October 17, 2023

It’s okay to say no: boundaries for IT professionals

8 min read

In many workplaces around New Zealand, being amenable, and having a ‘can do’, getting-on with-the-job attitude is the default operating mode. The typical Kiwi workplace culture makes hearing (or giving) a ‘no’ to a work-related request something of an awkward experience. This is further exacerbated by the fact that as a nation, we generally don’t love confrontation. Most of us would prefer to find a peaceful solution to any challenge.

Unfortunately, the average person working within this operating mode can quite easily slip into undue stress and pressure, scrambling to do everything, and please everyone in the process.

And that’s not sustainable, no matter who you are.

As an industry, we need to empower IT professionals to set boundaries around their workload and embrace the power of saying ‘no’ to requests and queries that may push them beyond these boundaries. Because if this doesn’t happen, Aotearoa’s great IT talent may lose motivation, burn out, or even leave the industry.

It’s a job for everyone to support and facilitate. People leaders and managers have a big part to play, as well as individual IT professional themselves. In this article we discuss four steps for you as a tech professional to work through, in order to set healthy boundaries, manage stress, and ultimately have a positive working experience.


1. Don’t let your health tools slide

Are you going through a stressful, high-demand patch at work? We know that such is the nature of many IT projects, particularly when you get to the pointy end of delivery. You may notice that it’s beginning to feel like life feel like life consists almost entirely of work and nothing else. Perhaps you’re sacrificing sleep, exercise and diet along the way —not to mention any hobbies that normally fill your cup.

While it can be the Kiwi norm to drop everything to get that project done, your wellbeing rituals are critical to keep in place, no matter how seemingly taxing the workload is. The IT professional with a decent work-life balance brings with them a well-rested body, sharp mind, balanced perspective, and positive attitude into the workplace—all if which are essential when dealing with challenging workloads and critical projects.  Remove all that self-care, and suddenly your mood and wellbeing are at the mercy of whatever’s happening inside the organisation that day.

There’s no way around it; your health and wellbeing must be a priority. If you’ve been putting off the doctor’s visit, book it now. If you’re neglected your weekend bushwalk, start packing the day pack. If surfing is your zen and the way you reset, stop reading this and get down to the beach ASAP!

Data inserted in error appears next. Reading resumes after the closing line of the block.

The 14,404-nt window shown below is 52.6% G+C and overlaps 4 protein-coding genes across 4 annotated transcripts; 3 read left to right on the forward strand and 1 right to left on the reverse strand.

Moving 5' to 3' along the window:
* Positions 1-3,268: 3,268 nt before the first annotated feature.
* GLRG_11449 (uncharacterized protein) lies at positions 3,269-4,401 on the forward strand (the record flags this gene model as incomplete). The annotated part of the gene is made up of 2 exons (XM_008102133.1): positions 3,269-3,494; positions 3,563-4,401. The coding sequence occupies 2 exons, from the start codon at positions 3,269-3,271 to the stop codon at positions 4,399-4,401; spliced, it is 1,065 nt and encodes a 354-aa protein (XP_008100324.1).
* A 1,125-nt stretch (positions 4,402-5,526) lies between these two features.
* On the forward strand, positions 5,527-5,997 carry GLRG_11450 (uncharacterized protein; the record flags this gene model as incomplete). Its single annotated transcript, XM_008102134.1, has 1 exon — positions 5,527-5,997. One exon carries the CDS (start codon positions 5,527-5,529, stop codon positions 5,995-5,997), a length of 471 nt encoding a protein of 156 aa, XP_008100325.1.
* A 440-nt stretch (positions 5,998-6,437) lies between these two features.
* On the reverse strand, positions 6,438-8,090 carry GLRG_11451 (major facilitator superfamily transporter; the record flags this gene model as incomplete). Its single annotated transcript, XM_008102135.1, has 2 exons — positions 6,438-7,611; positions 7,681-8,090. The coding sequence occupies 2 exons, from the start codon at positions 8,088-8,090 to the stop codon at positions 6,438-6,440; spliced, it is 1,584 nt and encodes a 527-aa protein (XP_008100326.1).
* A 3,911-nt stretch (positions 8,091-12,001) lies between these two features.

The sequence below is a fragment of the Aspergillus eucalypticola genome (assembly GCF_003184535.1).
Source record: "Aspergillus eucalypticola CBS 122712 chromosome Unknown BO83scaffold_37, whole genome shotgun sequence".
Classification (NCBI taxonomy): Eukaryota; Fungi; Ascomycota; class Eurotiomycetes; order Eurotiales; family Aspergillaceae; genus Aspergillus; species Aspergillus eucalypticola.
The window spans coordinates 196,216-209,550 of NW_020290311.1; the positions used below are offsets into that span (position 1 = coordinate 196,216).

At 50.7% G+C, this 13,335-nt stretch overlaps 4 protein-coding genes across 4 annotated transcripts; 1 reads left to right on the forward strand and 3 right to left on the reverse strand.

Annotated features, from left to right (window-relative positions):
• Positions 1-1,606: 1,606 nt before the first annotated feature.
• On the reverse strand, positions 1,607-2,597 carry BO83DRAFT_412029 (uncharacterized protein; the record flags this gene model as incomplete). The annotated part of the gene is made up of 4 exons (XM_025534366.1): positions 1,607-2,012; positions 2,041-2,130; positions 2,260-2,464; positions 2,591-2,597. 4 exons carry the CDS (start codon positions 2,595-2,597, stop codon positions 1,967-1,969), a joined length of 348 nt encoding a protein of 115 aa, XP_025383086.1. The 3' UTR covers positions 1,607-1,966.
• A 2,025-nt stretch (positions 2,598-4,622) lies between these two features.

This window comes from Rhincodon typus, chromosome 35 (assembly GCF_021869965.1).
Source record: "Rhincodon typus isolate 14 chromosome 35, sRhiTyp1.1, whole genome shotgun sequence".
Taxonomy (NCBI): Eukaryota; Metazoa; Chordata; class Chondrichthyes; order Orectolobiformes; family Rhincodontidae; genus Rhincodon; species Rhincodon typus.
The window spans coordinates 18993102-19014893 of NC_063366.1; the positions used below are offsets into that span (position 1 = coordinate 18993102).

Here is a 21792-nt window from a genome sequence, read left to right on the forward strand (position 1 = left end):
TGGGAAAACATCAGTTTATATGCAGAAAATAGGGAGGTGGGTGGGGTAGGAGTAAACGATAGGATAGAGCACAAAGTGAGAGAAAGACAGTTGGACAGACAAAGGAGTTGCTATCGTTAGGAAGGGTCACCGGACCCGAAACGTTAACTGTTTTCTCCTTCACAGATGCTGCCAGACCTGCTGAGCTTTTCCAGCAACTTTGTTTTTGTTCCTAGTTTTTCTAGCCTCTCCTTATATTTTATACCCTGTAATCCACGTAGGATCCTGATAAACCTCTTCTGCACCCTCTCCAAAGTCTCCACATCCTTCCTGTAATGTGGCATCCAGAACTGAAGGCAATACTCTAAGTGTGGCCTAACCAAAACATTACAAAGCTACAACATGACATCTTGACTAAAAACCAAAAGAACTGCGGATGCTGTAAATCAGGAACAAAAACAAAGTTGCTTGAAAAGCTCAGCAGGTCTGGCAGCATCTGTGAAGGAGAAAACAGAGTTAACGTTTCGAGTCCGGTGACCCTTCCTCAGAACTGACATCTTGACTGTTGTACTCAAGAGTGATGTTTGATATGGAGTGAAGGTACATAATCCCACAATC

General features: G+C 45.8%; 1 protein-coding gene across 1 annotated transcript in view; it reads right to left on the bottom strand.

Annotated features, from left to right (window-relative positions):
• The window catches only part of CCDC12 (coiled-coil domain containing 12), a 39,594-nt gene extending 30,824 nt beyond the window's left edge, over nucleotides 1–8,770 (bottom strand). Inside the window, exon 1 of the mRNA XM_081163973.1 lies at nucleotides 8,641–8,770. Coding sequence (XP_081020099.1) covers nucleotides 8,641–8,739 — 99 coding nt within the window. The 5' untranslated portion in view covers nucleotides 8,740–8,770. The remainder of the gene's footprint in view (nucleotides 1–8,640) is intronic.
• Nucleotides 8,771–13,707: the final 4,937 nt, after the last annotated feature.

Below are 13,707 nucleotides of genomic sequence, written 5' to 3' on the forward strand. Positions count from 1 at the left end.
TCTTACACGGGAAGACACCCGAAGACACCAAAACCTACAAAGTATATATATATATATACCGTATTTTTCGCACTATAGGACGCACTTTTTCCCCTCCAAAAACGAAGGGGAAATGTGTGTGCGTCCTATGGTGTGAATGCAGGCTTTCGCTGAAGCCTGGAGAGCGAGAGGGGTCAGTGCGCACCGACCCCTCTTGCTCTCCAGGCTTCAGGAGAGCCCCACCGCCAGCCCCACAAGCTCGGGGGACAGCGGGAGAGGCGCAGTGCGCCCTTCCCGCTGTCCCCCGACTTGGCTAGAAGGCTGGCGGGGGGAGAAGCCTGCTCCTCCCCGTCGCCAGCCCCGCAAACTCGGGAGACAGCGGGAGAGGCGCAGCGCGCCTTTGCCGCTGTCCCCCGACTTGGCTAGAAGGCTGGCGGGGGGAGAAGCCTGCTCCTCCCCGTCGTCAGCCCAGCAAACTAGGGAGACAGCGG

2. Stick to your set work hours

Having work-life balance and positive personal wellbeing sounds great, right? But we can hear some of you saying – how!? With the expectations placed on me in work, how do I carve that time back out of my day?

This is where boundary and expectation-setting come in. We acknowledge that this might feel like a big hurdle if you’ve not practised this before, but we promise, it gets easier every time you do it, and will greatly improve your work life.

Review the hours you’re contracted to work. Check your employment agreement or contract, find the number and now compare it to what you’ve been time sheeting, over the past few weeks. Are you regularly working beyond the contracted number? It’s time to have a conversation with your manager.

It may feel awkward, but keep in mind that most managers want the best for their people, and ultimately, need to know when there’s big gap between the hours you were engaged to work, and what you are delivering.

Top tip: We strongly recommend honesty as the rule. If you’ve been working an extra 20 hours a week than agreed, then be up front about it. You’re not obliged to go into detail around the impact it’s having on you, but you should feel able to if you want. One thing we can all get better at is ‘managing up’; making your problem a shared one with a manager whose job it is to help you with such challenges. Don’t own the problem entirely, nor feel guilty for asking for help with a resolution.


3. Delegate where needed

Having a ‘can do’ attitude 100% of the time can get you into strife. It could be that you feel the job will be done the way you think it should, by doing it all yourself, or that by involving others, you’re going to negatively impose on someone else’s workload. It’s not unusual to feel this way.